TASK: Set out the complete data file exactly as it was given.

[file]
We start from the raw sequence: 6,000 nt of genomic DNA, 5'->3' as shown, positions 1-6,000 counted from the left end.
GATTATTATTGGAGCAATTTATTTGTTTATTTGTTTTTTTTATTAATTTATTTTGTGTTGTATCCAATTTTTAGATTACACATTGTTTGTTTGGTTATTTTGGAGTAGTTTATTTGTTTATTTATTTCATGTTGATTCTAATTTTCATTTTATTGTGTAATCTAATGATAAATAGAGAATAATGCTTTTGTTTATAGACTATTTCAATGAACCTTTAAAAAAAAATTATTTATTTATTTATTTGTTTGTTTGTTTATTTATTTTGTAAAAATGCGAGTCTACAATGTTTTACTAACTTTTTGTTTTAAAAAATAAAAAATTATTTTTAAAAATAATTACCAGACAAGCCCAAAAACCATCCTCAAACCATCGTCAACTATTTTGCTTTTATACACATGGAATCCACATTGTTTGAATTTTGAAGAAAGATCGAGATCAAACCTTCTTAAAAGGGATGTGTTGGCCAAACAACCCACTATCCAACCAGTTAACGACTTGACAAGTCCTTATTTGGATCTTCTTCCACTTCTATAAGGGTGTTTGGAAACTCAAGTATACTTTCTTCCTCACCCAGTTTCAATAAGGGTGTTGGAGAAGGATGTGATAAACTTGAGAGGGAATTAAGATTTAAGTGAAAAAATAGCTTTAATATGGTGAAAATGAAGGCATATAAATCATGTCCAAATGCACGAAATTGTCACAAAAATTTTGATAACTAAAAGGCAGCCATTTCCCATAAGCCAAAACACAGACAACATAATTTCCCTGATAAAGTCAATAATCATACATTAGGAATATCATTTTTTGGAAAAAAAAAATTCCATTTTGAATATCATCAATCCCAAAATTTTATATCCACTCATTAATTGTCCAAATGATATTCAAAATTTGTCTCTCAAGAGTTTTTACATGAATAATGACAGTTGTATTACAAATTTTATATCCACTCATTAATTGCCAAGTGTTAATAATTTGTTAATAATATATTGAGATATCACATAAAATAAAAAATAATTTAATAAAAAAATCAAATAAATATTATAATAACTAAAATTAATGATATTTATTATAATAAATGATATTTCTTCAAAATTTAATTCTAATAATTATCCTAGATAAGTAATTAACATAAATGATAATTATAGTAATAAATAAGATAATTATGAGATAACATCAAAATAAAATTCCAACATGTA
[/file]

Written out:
We start from the raw sequence: 6,000 nt of genomic DNA, 5'->3' as shown, positions 1-6,000 counted from the left end.
GATTATTATTGGAGCAATTTATTTGTTTATTTGTTTTTTTTATTAATTTATTTTGTGTTGTATCCAATTTTTAGATTACACATTGTTTGTTTGGTTATTTTGGAGTAGTTTATTTGTTTATTTATTTCATGTTGATTCTAATTTTCATTTTATTGTGTAATCTAATGATAAATAGAGAATAATGCTTTTGTTTATAGACTATTTCAATGAACCTTTAAAAAAAAATTATTTATTTATTTATTTGTTTGTTTGTTTATTTATTTTGTAAAAATGCGAGTCTACAATGTTTTACTAACTTTTTGTTTTAAAAAATAAAAAATTATTTTTAAAAATAATTACCAGACAAGCCCAAAAACCATCCTCAAACCATCGTCAACTATTTTGCTTTTATACACATGGAATCCACATTGTTTGAATTTTGAAGAAAGATCGAGATCAAACCTTCTTAAAAGGGATGTGTTGGCCAAACAACCCACTATCCAACCAGTTAACGACTTGACAAGTCCTTATTTGGATCTTCTTCCACTTCTATAAGGGTGTTTGGAAACTCAAGTATACTTTCTTCCTCACCCAGTTTCAATAAGGGTGTTGGAGAAGGATGTGATAAACTTGAGAGGGAATTAAGATTTAAGTGAAAAAATAGCTTTAATATGGTGAAAATGAAGGCATATAAATCATGTCCAAATGCACGAAATTGTCACAAAAATTTTGATAACTAAAAGGCAGCCATTTCCCATAAGCCAAAACACAGACAACATAATTTCCCTGATAAAGTCAATAATCATACATTAGGAATATCATTTTTTGGAAAAAAAAAATTCCATTTTGAATATCATCAATCCCAAAATTTTATATCCACTCATTAATTGTCCAAATGATATTCAAAATTTGTCTCTCAAGAGTTTTTACATGAATAATGACAGTTGTATTACAAATTTTATATCCACTCATTAATTGCCAAGTGTTAATAATTTGTTAATAATATATTGAGATATCACATAAAATAAAAAATAATTTAATAAAAAAATCAAATAAATATTATAATAACTAAAATTAATGATATTTATTATAATAAATGATATTTCTTCAAAATTTAATTCTAATAATTATCCTAGATAAGTAATTAACATAAATGATAATTATAGTAATAAATAAGATAATTATGAGATAACATCAAAATAAAATTCCAACATGTA